stevef, You are asking whether I advocate higher taxes? YOU BET I DO! I will not bore you with the top marginal tax rates among the nations the US competes with beyond saying that if low taxes made us competitive, we would be on easy street. I will bore you with some history of top marginal tax rates and, as important, capital gains tax rates in the US. Understand that the top marginal rate has nothing to do with what the average American pays, which depends on where lower brackets fall. But I invite you to dipstick the strength of the economy over time in relation to tax rates. FDR set the high at 94%. That was WWII and the US still ran a monster deficit. Going forward, you will see the capital gains rate (in parens). Eisenhower, 92% (25%). JFK, 91% (25%). LBJ, 91% (26.9%). Nixon, 77% (36.5%). Ford, 70% (39.875%). Carter, same as Ford. Reagan, 69.125% (28%). I cannot resist noting that Reagan's reshuffle of the brackets really hammered ordinary people while he was dramatically cutting the capital gains tax. Bush I, 31% (28.93%). Clinton 39.6% (29.19%). Bush II, 39.1% (29.19%). Obama, 35% (15%). If you are done whining about the top marginal rate, 'splain me the theory that says if you coddle the rich they will "create jobs" (Why? They are in fact incentivized to create jobs when any further earning goes more to the government than to them.) but you must not coddle the poor or they will have no incentive to work?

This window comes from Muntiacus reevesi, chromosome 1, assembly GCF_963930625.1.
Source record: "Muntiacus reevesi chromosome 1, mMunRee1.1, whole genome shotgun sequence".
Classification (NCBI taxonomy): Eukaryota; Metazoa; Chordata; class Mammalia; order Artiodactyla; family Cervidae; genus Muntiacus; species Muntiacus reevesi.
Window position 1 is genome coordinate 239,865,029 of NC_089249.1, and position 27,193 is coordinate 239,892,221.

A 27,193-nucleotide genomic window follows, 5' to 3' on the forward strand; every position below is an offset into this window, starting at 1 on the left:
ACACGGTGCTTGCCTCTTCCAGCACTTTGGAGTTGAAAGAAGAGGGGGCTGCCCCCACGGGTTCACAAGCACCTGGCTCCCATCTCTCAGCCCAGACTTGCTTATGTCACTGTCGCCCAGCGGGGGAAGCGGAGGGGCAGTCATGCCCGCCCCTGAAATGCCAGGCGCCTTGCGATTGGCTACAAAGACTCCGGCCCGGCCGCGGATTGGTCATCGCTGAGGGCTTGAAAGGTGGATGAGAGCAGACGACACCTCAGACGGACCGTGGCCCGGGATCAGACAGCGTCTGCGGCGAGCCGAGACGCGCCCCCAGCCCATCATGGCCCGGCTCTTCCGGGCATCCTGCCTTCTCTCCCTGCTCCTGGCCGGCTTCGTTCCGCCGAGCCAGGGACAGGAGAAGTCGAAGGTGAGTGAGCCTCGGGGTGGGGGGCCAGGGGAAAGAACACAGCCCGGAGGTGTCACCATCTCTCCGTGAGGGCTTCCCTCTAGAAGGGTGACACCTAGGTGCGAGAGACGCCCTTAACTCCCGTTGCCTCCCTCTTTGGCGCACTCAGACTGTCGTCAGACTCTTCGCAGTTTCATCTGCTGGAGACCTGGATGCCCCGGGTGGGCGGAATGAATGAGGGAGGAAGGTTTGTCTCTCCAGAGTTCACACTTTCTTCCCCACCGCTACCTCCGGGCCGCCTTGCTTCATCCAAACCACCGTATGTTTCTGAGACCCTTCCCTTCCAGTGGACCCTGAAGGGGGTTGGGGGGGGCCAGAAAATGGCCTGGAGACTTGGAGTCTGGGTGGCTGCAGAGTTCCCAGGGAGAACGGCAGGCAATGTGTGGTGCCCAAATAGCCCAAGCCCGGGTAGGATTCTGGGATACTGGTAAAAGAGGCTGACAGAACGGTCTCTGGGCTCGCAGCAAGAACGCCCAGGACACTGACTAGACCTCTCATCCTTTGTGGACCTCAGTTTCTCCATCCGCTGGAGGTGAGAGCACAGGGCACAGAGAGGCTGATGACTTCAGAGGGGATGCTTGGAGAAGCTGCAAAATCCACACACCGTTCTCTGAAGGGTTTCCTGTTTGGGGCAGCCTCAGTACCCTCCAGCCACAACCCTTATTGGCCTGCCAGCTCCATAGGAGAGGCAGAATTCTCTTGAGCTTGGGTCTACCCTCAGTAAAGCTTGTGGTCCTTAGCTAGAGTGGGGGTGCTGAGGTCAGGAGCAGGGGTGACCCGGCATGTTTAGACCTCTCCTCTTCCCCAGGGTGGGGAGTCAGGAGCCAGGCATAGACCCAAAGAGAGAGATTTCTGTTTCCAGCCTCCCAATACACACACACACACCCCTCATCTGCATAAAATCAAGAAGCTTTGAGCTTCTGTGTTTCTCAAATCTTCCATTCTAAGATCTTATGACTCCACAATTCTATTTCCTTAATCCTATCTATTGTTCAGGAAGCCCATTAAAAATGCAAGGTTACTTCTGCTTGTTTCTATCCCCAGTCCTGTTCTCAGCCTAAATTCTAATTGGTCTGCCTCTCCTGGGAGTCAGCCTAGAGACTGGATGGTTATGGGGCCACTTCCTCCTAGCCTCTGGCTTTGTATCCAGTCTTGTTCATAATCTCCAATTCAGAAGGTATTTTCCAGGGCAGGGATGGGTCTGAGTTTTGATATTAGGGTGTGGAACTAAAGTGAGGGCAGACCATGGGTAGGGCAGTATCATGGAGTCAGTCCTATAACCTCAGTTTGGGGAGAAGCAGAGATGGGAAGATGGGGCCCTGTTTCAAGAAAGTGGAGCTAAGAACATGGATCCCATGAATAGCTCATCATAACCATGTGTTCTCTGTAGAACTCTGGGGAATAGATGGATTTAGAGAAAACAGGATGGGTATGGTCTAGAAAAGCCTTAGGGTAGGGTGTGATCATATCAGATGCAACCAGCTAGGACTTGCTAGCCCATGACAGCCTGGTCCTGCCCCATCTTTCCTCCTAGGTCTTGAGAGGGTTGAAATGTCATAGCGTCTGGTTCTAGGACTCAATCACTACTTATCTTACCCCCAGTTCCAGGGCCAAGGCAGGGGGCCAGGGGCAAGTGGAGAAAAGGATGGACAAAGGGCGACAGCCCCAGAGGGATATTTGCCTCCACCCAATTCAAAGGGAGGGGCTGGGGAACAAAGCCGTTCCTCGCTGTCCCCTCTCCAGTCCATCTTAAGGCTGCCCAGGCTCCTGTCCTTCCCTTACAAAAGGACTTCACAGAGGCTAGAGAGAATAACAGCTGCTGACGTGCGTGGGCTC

swrussel's picture
It is not rational to speak of socialism as if it were a thing when every post-industrial economy on the face of the planet, with the possible exception of North Korea, has a mixed economy. It is rational to evaluate the mix of socialist institutions, such as public libraries and fire departments and free public education, along side economic growth (the capitalist pole star) and objective measures of well-being, such as mortality and morbidity rates, literacy rates, and my pole star--social mobility. If you do that, you will quickly lose your fear of socialism...and perhaps see how the American right has successfully associated it with excesses engineered from the top down with no regard for public opinion. Does it not bother you that "Old Europe" now has more social mobility than the US? It bothers me. Anyway, my point is that you can't talk about socialism as if it were a thing...you can only talk about where this or that policy tends on a continuum. I suggest you make yourself a chart with whatever measure of economic health you choose along side tax rates and the aggregate demand curve since WWII. One is closely associated with economic health and the other is not. Now, break the figures in the aggregate demand line into public and private, and you will have a rough proxy for the size of government in relation to the entire economy. What does that chart tell you about tax loads? About the optimal size of government?